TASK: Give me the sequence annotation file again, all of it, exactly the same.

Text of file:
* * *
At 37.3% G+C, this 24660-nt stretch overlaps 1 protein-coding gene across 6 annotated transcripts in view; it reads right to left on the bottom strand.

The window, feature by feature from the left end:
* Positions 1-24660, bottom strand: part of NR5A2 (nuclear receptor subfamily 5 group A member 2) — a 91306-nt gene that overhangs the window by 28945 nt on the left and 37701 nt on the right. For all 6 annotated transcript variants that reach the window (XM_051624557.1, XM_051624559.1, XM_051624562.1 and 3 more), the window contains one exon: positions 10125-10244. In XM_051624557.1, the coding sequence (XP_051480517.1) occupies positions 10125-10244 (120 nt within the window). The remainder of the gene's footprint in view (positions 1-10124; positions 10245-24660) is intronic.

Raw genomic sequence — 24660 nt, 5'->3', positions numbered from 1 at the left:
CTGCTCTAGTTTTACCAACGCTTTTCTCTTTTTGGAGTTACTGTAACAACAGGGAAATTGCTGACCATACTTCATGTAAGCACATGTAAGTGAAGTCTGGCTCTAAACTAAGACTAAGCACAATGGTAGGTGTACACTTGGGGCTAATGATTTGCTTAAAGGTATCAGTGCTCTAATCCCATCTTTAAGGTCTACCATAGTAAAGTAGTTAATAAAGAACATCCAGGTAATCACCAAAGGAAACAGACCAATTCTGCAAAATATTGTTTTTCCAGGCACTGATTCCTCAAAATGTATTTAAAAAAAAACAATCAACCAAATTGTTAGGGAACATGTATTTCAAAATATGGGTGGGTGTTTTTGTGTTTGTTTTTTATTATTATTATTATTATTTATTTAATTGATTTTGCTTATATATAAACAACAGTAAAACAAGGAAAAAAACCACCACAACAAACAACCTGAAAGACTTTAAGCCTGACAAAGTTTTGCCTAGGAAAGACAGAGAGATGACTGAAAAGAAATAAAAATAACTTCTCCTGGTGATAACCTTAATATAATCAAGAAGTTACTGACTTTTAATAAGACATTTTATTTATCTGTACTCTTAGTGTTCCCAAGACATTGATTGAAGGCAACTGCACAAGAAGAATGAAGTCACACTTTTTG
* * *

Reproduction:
At 37.3% G+C, this 24660-nt stretch overlaps 1 protein-coding gene across 6 annotated transcripts in view; it reads right to left on the bottom strand.

The window, feature by feature from the left end:
* Positions 1-24660, bottom strand: part of NR5A2 (nuclear receptor subfamily 5 group A member 2) — a 91306-nt gene that overhangs the window by 28945 nt on the left and 37701 nt on the right. For all 6 annotated transcript variants that reach the window (XM_051624557.1, XM_051624559.1, XM_051624562.1 and 3 more), the window contains one exon: positions 10125-10244. In XM_051624557.1, the coding sequence (XP_051480517.1) occupies positions 10125-10244 (120 nt within the window). The remainder of the gene's footprint in view (positions 1-10124; positions 10245-24660) is intronic.

Raw genomic sequence — 24660 nt, 5'->3', positions numbered from 1 at the left:
CTGCTCTAGTTTTACCAACGCTTTTCTCTTTTTGGAGTTACTGTAACAACAGGGAAATTGCTGACCATACTTCATGTAAGCACATGTAAGTGAAGTCTGGCTCTAAACTAAGACTAAGCACAATGGTAGGTGTACACTTGGGGCTAATGATTTGCTTAAAGGTATCAGTGCTCTAATCCCATCTTTAAGGTCTACCATAGTAAAGTAGTTAATAAAGAACATCCAGGTAATCACCAAAGGAAACAGACCAATTCTGCAAAATATTGTTTTTCCAGGCACTGATTCCTCAAAATGTATTTAAAAAAAAACAATCAACCAAATTGTTAGGGAACATGTATTTCAAAATATGGGTGGGTGTTTTTGTGTTTGTTTTTTATTATTATTATTATTATTTATTTAATTGATTTTGCTTATATATAAACAACAGTAAAACAAGGAAAAAAACCACCACAACAAACAACCTGAAAGACTTTAAGCCTGACAAAGTTTTGCCTAGGAAAGACAGAGAGATGACTGAAAAGAAATAAAAATAACTTCTCCTGGTGATAACCTTAATATAATCAAGAAGTTACTGACTTTTAATAAGACATTTTATTTATCTGTACTCTTAGTGTTCCCAAGACATTGATTGAAGGCAACTGCACAAGAAGAATGAAGTCACACTTTTTG